“I don’t think it is a good idea for you to be mentoring David anymore.”
This was one of the first things my pastor said to me after I told him about my same-sex attraction (SSA). I remember being dumbstruck for a few moments and then blurting the single word, “Why?”
I had been mentoring David, a teenager, for almost a year, walking him through writing and preaching his first few sermons. He wanted to be a pastor someday.
My pastor gave a few different reasons, but some stand out more than others. He noted that while I had never acted on my SSA, that didn’t mean I wouldn’t in the future. He also noted that just because I wasn’t attracted to David at present didn’t mean future attraction to him wouldn’t develop later.
I tried to reason with my pastor why this wasn’t the right way to approach the topic. I asked about meeting with David at the church in one of the rooms near the church office with the door open.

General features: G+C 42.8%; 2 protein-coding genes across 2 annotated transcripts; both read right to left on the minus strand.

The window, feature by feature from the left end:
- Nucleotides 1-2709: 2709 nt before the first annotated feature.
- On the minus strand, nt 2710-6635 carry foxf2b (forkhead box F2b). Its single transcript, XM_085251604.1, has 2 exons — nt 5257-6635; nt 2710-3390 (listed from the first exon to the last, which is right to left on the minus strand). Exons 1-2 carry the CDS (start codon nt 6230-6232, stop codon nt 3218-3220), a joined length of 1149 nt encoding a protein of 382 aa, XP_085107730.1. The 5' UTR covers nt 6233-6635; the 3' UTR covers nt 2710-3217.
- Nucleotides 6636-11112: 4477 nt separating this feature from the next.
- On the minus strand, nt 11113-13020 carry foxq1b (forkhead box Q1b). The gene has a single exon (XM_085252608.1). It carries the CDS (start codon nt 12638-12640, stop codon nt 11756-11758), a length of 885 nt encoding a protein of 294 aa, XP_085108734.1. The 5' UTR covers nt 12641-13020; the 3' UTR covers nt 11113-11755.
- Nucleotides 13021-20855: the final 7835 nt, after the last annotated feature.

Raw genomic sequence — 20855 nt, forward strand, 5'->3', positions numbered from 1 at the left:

My pastor was unyielding in his opinion. He ended the conversation by asking me a single question.
“Why are you trying to get as close to temptation as possible?”
To continue to advocate for meeting with David would only “prove” my pastor’s point. I was hurt, and I questioned my calling into ministry. I was finishing my Masters of Divinity at the time, and I strongly considered getting a second degree in counseling if I weren’t allowed to be a pastor.
I worried my pastor would “out” me. But that’s a story for a different day. For now, I wish to address his statement regarding my supposed “temptation.”
There were several assumptions behind his statement, including whether I was attracted to David (and I was not). However, even if I were, would that be automatic grounds for ending the mentoring relationship?
Perhaps it is better to answer the underlying question: is temptation itself sinful?
If we believe “Side B” theology is based on a biblical approach to our sexuality, it only makes sense to seek how we are to navigate our lives based on the Bible. What does Scripture have to say? 1 Corinthians 6:18 says we are to flee sexual immorality.
But is temptation itself sexual immorality? Is temptation sinful?